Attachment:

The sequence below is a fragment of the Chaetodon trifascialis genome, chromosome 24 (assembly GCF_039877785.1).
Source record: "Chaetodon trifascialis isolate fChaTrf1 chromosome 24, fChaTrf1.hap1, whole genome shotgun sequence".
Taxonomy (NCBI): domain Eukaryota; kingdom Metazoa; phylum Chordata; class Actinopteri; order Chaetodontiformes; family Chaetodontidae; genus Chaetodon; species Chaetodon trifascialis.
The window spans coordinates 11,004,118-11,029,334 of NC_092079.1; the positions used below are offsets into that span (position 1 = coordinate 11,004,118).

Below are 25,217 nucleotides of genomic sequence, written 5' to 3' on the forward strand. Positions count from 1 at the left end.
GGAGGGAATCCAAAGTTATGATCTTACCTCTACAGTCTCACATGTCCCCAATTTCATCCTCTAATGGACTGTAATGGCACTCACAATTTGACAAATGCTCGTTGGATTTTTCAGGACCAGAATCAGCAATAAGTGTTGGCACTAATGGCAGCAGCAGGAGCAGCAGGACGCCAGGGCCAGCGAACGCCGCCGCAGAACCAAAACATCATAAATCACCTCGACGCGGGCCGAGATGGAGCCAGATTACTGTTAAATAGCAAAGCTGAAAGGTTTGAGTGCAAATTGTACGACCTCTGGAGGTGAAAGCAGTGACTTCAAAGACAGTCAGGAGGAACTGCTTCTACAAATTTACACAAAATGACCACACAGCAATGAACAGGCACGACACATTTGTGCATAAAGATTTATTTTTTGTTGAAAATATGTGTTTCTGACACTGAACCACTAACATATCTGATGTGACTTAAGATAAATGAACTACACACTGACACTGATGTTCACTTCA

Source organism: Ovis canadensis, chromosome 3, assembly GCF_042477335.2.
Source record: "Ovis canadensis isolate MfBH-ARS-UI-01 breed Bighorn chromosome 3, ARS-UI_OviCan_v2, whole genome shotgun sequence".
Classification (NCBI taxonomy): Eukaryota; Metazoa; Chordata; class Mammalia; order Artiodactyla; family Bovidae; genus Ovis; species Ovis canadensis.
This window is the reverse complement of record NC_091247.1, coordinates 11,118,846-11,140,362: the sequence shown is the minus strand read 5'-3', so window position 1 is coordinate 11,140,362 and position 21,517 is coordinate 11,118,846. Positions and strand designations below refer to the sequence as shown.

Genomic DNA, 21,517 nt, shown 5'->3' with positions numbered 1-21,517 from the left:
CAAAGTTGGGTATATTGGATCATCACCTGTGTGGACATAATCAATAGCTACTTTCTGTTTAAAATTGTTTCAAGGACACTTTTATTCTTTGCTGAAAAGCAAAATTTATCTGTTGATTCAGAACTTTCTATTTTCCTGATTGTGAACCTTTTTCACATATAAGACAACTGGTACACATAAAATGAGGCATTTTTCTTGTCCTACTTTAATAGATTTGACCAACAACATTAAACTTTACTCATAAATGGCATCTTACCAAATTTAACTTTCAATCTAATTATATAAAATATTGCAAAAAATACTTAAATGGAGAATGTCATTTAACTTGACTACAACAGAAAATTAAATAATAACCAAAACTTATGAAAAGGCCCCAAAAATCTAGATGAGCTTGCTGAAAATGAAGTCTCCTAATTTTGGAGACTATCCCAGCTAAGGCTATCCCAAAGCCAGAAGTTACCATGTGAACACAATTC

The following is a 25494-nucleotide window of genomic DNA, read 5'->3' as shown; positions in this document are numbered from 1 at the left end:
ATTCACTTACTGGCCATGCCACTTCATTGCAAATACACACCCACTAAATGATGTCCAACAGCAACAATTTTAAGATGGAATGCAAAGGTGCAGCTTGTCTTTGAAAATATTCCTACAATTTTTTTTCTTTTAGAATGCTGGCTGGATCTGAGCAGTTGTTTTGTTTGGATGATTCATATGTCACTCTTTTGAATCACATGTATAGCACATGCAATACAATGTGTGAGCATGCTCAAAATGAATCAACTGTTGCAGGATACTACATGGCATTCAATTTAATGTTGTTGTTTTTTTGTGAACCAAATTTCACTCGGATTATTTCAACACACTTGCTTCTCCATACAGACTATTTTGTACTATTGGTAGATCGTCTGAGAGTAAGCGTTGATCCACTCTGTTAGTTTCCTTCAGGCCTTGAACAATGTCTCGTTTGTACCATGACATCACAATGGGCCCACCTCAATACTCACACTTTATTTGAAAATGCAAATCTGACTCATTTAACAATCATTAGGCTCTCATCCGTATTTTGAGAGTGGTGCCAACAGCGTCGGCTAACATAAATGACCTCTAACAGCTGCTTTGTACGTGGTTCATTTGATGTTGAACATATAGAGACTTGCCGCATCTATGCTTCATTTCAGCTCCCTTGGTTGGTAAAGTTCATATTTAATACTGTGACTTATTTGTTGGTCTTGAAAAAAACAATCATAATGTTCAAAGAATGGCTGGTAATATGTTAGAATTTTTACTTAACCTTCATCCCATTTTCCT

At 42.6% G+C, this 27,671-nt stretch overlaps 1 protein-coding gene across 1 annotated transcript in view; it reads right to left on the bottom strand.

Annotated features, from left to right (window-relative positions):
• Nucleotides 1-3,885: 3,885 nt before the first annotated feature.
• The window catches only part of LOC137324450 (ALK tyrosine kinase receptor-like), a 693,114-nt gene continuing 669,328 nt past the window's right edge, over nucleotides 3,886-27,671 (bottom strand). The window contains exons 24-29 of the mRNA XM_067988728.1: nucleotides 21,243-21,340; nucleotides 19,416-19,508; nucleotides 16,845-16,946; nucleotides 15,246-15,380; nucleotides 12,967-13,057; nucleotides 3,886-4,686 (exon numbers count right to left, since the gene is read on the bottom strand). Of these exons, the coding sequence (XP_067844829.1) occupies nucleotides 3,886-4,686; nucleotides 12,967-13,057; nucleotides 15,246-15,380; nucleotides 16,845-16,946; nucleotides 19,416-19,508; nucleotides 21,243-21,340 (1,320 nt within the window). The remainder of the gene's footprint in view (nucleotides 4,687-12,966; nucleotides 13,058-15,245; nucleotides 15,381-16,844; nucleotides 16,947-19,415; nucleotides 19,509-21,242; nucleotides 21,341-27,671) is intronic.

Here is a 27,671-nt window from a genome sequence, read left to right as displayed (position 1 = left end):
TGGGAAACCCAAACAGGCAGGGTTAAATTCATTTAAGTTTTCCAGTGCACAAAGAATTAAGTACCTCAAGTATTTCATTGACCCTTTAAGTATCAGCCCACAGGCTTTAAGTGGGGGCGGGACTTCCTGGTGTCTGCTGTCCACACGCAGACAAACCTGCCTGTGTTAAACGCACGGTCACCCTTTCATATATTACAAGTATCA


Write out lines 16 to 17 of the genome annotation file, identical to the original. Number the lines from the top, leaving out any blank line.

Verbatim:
Annotated features, from left to right (window-relative positions):
• Nucleotides 1-3,885: 3,885 nt before the first annotated feature.